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The Lion in Winter (1968)

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1183 AD: King Henry II's three sons all want to inherit the throne, but he won't commit to a choice. They and his wife variously plot to force him.

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Won 3 Oscars. Another 12 wins & 18 nominations. See more awards »

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Cast

Cast overview, first billed only:
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Richard
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Kenneth Ives ...
Queen Eleanor's Guard
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Fran Stafford ...
Lady in Waiting
Ella More ...
Lady in Waiting
Kenneth Griffith ...
Strolling Player
Henry Woolf ...
Strolling Player
Karol Hagar ...
Strolling Player
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Storyline

It's Christmas 1183, and King Henry II is planning to announce his successor to the throne. The jockeying for the crown, though, is complex. Henry has three sons and wants his boy Prince John to take over. Henry's wife, Queen Eleanor, has other ideas. She believes their son Prince Richard should be king. As the family and various schemers gather for the holiday, each tries to make the indecisive king choose their option. Written by Jwelch5742

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The most significant reserved seat attraction of the year!


Certificate:

PG | See all certifications »

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Details

Country:

|

Language:

Release Date:

30 October 1968 (USA)  »

Also Known As:

El león en invierno  »

Box Office

Budget:

$4,000,000 (estimated)

Opening Weekend:

$5,339 (USA) (16 December 2016)

Gross:

$18,177 (USA) (20 January 2017)
 »

Company Credits

Show detailed on  »

Technical Specs

Runtime:

| (70 mm)

Sound Mix:

(70 mm prints)| (35 mm prints)

Color:

(Eastmancolor) (uncredited)

Aspect Ratio:

2.35 : 1
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Did You Know?

Trivia

Katharine Hepburn is the only movie star to win four Academy Awards (2009) for her leading roles in Morning Glory (1933), Guess Who's Coming to Dinner (1967), The Lion in Winter (1968), and On Golden Pond (1981). See more »

Goofs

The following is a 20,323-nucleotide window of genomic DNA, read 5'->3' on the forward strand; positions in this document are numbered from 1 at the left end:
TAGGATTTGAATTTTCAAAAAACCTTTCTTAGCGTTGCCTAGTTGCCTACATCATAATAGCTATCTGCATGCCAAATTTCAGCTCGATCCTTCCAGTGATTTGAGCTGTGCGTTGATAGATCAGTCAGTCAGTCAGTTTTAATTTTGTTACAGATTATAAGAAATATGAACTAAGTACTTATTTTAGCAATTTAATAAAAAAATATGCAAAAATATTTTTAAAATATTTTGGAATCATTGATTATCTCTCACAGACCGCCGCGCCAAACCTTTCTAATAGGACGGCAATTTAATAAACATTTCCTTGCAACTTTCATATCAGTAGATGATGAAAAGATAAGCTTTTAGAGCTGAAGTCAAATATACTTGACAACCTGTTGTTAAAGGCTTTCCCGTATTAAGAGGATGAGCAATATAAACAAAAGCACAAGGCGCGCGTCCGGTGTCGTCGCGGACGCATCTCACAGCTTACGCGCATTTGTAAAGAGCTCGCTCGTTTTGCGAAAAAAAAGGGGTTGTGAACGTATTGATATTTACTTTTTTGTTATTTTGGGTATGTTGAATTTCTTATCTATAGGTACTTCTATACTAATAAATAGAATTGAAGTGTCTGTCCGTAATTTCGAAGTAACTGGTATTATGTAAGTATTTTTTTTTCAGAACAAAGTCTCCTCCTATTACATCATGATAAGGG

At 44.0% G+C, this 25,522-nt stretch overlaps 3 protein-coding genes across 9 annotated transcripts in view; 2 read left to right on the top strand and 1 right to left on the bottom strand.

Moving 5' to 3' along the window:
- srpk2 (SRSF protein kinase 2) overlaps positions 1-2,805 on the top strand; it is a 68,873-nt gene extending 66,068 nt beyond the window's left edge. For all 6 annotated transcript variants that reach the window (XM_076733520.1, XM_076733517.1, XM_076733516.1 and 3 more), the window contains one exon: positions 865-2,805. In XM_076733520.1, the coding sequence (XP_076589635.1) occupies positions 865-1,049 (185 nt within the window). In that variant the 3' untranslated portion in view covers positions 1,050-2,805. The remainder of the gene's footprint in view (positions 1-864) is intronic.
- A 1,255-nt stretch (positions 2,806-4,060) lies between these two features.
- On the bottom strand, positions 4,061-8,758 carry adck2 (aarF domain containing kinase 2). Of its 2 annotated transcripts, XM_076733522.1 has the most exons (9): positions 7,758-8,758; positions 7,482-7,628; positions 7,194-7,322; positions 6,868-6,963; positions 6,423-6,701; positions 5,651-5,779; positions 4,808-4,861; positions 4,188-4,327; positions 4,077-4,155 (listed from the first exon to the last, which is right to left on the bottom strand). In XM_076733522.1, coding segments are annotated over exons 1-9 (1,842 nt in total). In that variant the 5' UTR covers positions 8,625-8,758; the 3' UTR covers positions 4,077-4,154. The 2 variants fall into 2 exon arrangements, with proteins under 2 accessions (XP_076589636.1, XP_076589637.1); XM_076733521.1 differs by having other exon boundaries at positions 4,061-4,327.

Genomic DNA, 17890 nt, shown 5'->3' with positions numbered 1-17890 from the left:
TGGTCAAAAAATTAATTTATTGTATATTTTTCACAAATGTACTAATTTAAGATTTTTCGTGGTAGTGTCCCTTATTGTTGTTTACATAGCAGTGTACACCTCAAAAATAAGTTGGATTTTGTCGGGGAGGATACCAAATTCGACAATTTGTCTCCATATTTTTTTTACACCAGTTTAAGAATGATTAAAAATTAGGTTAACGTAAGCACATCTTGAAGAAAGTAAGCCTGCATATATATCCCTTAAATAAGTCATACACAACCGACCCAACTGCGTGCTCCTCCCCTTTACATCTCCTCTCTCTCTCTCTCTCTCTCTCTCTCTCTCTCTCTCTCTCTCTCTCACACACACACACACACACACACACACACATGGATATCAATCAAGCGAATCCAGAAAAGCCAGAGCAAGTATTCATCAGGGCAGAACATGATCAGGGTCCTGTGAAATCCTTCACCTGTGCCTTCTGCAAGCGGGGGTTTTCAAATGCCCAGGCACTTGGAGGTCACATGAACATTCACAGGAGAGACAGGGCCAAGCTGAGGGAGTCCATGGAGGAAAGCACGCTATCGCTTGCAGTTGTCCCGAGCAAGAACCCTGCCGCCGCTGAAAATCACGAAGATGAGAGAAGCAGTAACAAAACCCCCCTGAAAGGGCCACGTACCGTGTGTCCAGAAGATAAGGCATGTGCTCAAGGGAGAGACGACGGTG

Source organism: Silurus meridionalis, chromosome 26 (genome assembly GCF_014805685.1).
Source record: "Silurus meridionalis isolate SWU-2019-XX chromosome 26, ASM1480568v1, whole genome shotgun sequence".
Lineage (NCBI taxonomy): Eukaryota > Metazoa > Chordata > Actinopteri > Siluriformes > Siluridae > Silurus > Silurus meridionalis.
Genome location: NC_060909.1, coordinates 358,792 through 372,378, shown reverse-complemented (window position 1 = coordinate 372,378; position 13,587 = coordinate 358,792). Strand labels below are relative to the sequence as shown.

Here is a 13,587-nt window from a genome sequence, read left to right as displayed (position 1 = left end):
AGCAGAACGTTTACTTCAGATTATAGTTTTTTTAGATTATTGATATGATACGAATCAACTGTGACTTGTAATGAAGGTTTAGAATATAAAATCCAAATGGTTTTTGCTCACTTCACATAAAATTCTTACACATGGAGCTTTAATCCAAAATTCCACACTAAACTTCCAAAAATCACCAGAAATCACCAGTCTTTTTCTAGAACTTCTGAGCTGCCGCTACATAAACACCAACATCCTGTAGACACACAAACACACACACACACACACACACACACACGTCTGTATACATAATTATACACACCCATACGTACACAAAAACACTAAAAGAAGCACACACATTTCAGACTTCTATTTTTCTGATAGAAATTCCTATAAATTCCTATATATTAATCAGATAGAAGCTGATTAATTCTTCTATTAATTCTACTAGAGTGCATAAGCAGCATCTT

Wake from the boat carrying the camera and crew visible when Eleanor is being ferried to Henry's castle. See more »

Quotes

[first lines]
Henry II: Come for me!
See more »

Connections

Referenced in Northern Exposure: Revelations (1993) See more »

Frequently Asked Questions

See more (Spoiler Alert!) »

User Reviews

 
THE film of 1968!
20 December 2002 | by (United States) – See all my reviews

What were those Academy fools thinking?! They ignore a powerhouse performance by Peter O'Toole and trounce Anthony Harvey's inspiring direction! But the final indignity was in giving the best picture award to an over-praised, undeserving, insignificant musical called OLIVER! If they had a least half a brain in their heads they could've given to FUNNY GIRL but they only shoot themselves in the foot when the deserving go unrecognized. It only goes to show the Academy's just jealous. The script and Kate's performance at least were given the royal treatment but it still leaves bitter resentment when Cliff Roberston, one of Hollywood's most less-than-adequate actors cops the best actor away from O'Toole... possibly Hollywood's most underrated, not to mention unrecognized actors of the highest caliber. Hepburn's Eleanor of Aquitaine had witty lines, quiet but still present anger and fire underneath the surface but O'Toole as Henry II gave the more powerful performance... an aesthetic that echoed Taylor and Burton for WHO'S AFRAID OF VIRGINIA WOOLF? only Taylor was the gutsy performer and Burton doled out the cut-lows and the intellect. To coin a phrase from the British... "he (O'Toole) was bloody robbed!"

The story is set in Britain, 1183. Henry II is on the throne and has ten years earlier imprisoned his wife Eleanor of Acquitaine after co-conspirating a civil war against him. She and their three sons (Richard, the eldest, a brave warrior on the battlefield, whom Eleanor wants to succeed Henry as king; Geoffrey, the quietly vicious, unappreciated middle son of whom neither of them love with a plot for every occurrence and John, the piggish, dirty, thieving brat is their youngest whom Henry for some unknown reason wants on the throne) are all requested to appear at their palace of Chinon for the Christmas holidays. Also invited is young King Philip II of France whose elder sister Alais is the treasured and much-loved mistress to Henry. Philip wishes to have Alais mearried off to one of Henry's sons (preferably Richard) in order to form an alliance between England and France made between Henry and Philip's father, the late King Louis. But meanwhile, Philip is also plotting with all three boys and Eleanor to tear Henry's kingdom apart. Eleanor is merely in on it to get back at Henry for loving Alais (whom she had raised as a surrogate daughter) and the late Rosmund, an old rival of Eleanor's whom Henry replaced her with.

This film has it all: infidelity, betrayal, family dysfunction and a script that crackles with venom, wit and plot-twisting motivation. See it if only for O'Toole and Hepburn's first-rate performances.


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